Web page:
Environmental Entomology (1996) 25, 783-792

From Pestinfo-Wiki
Jump to: navigation, search

Alexei A. Sharov, Andrew M. Liebhold and E. Anderson Roberts (1996)
Spread of gypsy moth (Lepidoptera: Lymantriidae) in the central Appalachians: Comparison of population boundaries obtained from male moth capture, egg mass counts, and defoliation records
Environmental Entomology 25 (4), 783-792
Abstract: Since its introduction near Boston in 1869, the gypsy, moth, Lymantria dispar (L.), has spread over 1,000 km to the southwest. To measure its current rate of spread through the central Appalachian Mountains we estimated population boundaries, which are lines that separate areas with population densities generally above and below a specific threshold. Population boundaries were estimated in northwestern Virginia and southeastern West Virginia using male moth counts (1988-1994), egg mass counts (1988-1991), and defoliation maps (1988-1994). The boundary of 1 moth per trap was on average 110 km from the boundary of defoliation, and the male moth capture rate increased 10 times per 29 km perpendicular to the population front. Approximately 11 yr separated the time when traps caught 1 moth per trap until defoliation first occurred in the same area. The rates of gypsy moth spread estimated using different census methods and from different population thresholds changed almost synchronously from year to year. Only spread rates estimated from defoliation data had a different temporal pattern. Gypsy moth spread rate declined from 1988 to 1994 by 35%, as measured from time series of spread rates and boundary compression (reduction of the distance between adjacent boundaries). Reduction in gypsy moth spread rate may have been the result of intensive population management in the area.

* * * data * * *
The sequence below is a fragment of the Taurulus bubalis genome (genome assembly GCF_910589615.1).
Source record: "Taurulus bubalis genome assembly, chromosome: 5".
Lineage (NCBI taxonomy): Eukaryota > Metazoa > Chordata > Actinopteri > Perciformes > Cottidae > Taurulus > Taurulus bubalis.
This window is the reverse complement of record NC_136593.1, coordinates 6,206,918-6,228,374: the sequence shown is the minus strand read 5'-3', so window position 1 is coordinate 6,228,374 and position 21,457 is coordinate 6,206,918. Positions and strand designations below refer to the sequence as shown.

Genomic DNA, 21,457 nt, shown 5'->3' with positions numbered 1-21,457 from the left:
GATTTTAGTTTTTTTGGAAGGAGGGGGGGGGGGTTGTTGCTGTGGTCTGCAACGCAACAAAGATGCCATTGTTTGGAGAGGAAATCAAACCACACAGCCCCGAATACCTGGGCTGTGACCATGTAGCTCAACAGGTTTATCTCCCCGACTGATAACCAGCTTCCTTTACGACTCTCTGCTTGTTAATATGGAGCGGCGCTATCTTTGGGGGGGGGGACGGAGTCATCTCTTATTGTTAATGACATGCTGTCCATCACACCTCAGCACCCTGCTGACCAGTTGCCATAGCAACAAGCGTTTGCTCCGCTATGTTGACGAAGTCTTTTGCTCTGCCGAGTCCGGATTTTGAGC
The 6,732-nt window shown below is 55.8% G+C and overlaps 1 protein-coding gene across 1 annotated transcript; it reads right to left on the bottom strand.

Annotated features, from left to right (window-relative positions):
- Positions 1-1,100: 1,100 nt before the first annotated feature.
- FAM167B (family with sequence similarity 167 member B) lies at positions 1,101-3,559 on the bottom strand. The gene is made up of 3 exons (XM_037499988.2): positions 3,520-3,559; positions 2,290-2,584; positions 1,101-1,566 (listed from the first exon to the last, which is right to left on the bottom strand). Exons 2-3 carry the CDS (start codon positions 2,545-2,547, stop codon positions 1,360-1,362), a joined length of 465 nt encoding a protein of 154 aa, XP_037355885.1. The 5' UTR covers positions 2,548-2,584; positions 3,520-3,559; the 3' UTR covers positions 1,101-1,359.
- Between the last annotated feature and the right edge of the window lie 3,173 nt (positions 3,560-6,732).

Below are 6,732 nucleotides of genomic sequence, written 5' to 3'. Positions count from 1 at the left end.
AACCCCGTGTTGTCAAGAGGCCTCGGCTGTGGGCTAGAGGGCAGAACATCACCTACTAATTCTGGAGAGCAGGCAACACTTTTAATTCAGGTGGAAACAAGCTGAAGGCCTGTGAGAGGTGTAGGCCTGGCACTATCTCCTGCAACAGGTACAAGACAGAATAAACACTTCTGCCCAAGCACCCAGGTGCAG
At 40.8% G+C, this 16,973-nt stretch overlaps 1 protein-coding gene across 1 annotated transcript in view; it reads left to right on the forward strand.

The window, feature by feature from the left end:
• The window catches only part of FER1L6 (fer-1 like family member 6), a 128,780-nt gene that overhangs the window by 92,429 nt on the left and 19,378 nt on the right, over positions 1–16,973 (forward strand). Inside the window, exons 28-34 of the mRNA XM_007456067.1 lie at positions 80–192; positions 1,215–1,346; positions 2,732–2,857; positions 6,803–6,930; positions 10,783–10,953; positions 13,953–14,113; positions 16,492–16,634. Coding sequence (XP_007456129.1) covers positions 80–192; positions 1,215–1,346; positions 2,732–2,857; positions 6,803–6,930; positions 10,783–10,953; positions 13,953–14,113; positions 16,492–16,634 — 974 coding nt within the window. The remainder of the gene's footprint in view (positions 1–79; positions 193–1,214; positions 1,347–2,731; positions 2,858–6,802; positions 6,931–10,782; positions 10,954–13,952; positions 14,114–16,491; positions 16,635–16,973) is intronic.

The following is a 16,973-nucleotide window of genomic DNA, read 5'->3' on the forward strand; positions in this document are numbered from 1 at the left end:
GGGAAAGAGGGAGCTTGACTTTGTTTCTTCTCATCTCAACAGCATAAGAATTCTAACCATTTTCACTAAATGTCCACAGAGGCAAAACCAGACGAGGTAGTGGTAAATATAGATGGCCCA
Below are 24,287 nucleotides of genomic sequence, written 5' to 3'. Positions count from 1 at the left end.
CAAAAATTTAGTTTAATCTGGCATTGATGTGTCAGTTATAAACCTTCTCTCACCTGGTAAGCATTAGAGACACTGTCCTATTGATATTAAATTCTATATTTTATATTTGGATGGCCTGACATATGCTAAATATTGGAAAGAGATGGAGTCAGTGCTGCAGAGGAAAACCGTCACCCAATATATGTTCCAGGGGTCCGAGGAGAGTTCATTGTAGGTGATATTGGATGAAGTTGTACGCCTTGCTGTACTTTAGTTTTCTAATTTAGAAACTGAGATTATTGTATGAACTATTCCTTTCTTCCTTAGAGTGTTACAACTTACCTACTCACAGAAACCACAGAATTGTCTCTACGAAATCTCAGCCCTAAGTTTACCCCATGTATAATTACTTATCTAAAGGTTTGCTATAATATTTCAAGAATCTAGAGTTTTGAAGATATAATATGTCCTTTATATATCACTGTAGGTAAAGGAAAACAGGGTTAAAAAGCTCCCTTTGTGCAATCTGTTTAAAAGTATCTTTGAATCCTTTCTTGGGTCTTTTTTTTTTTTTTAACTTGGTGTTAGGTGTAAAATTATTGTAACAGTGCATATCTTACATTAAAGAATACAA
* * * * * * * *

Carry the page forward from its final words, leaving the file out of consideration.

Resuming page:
(The abstract is excluded from the Creative Commons licence and has been copied with permission by the publisher.)
Database assignments for author(s): Andrew M. Liebhold, Alexei A. Sharov

Research topic(s) for pests/diseases/weeds:
surveys/sampling/distribution
population dynamics/ epidemiology


Pest and/or beneficial records:

Beneficial Pest/Disease/Weed Crop/Product Country Quarant.


Lymantria dispar U.S.A. (NE)